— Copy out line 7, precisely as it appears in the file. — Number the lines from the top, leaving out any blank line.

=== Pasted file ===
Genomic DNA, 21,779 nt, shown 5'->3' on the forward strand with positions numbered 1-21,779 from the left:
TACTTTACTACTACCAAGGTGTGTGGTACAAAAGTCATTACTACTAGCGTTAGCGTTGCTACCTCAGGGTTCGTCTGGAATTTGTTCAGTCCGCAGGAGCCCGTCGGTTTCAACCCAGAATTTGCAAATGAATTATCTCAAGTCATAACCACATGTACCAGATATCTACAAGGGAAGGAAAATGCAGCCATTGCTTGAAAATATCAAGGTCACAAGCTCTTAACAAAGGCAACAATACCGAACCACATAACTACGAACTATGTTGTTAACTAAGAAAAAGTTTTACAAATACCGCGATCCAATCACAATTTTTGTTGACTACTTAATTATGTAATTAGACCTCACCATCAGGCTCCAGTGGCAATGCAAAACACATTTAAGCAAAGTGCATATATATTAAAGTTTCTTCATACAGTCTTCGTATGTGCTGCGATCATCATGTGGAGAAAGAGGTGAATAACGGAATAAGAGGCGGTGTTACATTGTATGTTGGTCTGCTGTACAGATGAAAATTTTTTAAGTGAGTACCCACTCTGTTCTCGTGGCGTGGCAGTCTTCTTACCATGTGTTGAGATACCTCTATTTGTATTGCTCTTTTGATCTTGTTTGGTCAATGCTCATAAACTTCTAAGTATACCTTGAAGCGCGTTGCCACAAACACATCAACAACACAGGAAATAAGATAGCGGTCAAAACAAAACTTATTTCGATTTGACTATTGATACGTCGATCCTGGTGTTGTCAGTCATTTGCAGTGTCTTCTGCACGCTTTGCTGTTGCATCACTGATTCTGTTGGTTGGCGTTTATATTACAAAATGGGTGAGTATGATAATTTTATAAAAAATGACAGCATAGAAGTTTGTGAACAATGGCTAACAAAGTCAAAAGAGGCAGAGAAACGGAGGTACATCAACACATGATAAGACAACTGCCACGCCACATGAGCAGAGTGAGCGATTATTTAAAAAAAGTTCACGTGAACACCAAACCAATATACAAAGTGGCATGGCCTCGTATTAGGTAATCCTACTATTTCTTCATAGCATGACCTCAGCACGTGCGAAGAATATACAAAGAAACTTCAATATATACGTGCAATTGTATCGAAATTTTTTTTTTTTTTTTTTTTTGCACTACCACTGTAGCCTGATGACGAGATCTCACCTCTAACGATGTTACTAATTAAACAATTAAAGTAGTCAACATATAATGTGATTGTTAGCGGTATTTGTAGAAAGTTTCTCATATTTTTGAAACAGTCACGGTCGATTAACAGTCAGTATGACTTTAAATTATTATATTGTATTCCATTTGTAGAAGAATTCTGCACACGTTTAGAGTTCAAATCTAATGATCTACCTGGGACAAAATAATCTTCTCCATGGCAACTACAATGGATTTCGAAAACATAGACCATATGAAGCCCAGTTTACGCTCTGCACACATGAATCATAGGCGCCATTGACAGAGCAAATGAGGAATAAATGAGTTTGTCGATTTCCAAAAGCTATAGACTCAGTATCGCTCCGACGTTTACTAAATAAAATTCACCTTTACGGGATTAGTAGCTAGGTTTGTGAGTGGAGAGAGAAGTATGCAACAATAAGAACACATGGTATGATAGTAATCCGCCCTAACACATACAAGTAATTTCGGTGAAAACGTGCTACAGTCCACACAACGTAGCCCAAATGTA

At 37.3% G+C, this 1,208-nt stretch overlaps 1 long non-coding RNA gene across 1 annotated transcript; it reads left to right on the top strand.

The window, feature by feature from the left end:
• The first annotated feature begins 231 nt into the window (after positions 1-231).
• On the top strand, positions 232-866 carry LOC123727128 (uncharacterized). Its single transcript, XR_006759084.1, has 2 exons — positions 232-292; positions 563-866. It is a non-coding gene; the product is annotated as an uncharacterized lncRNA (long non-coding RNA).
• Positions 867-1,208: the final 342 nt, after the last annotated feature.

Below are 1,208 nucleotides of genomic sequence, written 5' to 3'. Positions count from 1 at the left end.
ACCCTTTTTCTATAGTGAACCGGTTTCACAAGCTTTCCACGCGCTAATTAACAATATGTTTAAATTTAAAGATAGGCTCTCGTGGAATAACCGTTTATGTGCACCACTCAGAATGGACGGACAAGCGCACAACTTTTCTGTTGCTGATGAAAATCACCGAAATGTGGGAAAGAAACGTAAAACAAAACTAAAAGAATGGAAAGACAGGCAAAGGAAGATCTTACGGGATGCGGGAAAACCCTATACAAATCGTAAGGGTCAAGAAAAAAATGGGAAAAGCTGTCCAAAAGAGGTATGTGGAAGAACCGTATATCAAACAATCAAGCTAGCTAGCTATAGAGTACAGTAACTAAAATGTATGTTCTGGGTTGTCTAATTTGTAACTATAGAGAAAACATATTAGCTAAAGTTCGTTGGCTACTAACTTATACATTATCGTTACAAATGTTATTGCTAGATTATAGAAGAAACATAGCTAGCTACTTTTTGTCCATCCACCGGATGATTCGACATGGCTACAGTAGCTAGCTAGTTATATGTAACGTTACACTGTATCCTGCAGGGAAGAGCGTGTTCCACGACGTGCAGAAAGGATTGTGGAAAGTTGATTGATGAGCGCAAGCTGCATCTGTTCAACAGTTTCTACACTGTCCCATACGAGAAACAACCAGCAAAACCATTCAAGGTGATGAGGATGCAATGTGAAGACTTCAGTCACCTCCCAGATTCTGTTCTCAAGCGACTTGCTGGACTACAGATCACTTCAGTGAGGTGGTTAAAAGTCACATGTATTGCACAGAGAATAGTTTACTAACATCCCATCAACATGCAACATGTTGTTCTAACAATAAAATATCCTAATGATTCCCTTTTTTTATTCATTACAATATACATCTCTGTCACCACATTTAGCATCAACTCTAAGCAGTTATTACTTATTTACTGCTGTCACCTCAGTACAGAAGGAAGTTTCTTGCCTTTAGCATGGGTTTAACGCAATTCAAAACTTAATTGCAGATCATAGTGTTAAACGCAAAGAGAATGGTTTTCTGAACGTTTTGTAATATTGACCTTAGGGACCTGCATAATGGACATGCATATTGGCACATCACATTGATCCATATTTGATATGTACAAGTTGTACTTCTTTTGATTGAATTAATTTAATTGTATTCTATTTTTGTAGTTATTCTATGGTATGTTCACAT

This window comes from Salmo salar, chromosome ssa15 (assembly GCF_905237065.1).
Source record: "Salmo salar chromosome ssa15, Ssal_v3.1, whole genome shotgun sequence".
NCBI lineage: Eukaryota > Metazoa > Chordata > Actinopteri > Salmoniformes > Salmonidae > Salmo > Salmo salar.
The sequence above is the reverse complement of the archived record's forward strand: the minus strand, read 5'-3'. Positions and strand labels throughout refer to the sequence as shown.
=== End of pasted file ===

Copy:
• Positions 867-1,208: the final 342 nt, after the last annotated feature.